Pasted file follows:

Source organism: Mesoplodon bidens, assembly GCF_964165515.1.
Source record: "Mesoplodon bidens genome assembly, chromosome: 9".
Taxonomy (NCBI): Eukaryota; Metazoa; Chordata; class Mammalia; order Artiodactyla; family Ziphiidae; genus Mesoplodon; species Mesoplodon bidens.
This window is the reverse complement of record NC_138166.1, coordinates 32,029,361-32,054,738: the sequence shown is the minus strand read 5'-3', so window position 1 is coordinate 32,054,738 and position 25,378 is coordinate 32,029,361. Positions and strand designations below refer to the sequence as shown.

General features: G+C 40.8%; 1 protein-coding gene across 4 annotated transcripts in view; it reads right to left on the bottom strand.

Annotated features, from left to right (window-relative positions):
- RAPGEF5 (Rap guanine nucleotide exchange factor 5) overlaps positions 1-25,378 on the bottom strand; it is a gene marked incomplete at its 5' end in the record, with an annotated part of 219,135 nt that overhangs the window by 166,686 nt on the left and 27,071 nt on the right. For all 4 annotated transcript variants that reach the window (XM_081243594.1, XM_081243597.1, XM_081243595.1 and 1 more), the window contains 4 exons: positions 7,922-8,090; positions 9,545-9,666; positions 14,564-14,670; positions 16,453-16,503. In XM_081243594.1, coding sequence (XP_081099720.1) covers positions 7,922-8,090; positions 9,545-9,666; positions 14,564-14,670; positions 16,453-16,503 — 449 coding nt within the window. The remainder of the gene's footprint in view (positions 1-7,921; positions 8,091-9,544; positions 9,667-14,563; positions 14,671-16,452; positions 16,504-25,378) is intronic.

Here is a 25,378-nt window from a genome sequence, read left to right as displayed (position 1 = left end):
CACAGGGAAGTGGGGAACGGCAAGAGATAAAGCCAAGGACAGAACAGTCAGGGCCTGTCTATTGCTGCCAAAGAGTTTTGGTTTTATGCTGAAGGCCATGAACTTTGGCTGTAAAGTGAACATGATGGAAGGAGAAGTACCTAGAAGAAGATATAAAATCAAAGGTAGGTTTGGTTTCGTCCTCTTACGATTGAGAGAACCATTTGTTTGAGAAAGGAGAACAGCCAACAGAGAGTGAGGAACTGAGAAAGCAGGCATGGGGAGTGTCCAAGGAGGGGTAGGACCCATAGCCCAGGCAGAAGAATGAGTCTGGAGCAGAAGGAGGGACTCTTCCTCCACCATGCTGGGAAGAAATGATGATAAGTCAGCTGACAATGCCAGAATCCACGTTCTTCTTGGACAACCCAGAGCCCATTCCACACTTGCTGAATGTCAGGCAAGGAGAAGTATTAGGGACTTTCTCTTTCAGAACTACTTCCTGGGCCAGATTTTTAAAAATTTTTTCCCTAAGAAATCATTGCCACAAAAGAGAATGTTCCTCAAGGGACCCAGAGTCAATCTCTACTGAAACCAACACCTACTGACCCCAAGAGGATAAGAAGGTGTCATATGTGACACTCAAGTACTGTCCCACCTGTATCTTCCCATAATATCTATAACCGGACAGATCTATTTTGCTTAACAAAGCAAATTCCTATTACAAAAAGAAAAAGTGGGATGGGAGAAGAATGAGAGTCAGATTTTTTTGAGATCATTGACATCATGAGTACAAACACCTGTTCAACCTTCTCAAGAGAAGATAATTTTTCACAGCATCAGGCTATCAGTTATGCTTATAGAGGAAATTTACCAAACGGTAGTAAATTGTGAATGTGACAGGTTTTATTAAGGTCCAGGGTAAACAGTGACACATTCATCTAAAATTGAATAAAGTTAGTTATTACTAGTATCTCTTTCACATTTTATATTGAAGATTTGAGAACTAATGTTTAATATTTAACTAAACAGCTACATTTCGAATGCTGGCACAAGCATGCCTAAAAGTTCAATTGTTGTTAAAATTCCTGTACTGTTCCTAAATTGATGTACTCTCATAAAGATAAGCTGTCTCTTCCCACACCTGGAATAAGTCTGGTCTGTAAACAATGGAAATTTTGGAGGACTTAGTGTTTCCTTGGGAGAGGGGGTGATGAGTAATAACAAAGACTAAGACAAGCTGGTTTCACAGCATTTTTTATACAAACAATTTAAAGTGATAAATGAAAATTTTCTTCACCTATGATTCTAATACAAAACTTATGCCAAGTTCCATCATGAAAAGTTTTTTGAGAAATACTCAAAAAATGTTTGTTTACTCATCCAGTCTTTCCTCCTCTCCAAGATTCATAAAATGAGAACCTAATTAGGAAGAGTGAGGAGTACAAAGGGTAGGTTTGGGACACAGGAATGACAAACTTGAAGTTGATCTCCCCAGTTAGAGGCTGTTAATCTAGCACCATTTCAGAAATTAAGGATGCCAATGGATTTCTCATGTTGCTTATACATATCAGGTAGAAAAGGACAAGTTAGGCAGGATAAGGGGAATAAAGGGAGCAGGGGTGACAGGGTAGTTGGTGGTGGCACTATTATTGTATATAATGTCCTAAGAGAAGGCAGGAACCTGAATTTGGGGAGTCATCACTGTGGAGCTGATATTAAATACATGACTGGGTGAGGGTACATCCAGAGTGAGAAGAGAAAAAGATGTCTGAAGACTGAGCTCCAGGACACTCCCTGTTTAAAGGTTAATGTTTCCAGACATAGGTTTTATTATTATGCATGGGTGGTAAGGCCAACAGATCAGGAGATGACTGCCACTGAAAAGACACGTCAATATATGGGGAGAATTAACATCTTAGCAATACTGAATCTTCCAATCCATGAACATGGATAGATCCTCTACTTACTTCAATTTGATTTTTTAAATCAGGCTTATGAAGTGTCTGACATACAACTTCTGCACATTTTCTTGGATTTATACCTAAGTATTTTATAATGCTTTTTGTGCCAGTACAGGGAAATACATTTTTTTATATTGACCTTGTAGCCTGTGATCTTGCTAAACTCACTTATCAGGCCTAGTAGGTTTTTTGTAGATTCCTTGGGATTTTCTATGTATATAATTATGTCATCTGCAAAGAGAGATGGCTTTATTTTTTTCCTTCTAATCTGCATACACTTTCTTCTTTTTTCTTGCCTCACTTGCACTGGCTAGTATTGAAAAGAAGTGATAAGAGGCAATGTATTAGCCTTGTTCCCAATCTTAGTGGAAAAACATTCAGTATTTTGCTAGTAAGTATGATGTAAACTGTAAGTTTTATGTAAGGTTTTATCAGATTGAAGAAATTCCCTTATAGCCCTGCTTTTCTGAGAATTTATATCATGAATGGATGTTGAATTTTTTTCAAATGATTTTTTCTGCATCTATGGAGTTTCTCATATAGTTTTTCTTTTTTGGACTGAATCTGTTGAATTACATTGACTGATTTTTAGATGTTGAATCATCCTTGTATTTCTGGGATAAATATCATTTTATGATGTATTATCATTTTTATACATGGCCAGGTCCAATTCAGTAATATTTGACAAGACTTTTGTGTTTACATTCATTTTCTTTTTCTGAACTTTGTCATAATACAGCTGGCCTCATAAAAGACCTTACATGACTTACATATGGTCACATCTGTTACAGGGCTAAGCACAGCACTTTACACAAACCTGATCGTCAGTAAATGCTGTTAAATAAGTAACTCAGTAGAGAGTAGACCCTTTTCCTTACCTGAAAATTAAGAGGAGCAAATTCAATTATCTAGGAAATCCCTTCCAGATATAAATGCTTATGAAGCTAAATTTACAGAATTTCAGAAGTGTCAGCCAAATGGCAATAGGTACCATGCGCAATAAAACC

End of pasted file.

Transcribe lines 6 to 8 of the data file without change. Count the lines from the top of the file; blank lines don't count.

Annotated features, from left to right (window-relative positions):
- RAPGEF5 (Rap guanine nucleotide exchange factor 5) overlaps positions 1-25,378 on the bottom strand; it is a gene marked incomplete at its 5' end in the record, with an annotated part of 219,135 nt that overhangs the window by 166,686 nt on the left and 27,071 nt on the right. For all 4 annotated transcript variants that reach the window (XM_081243594.1, XM_081243597.1, XM_081243595.1 and 1 more), the window contains 4 exons: positions 7,922-8,090; positions 9,545-9,666; positions 14,564-14,670; positions 16,453-16,503. In XM_081243594.1, coding sequence (XP_081099720.1) covers positions 7,922-8,090; positions 9,545-9,666; positions 14,564-14,670; positions 16,453-16,503 — 449 coding nt within the window. The remainder of the gene's footprint in view (positions 1-7,921; positions 8,091-9,544; positions 9,667-14,563; positions 14,671-16,452; positions 16,504-25,378) is intronic.

Here is a 25,378-nt window from a genome sequence, read left to right as displayed (position 1 = left end):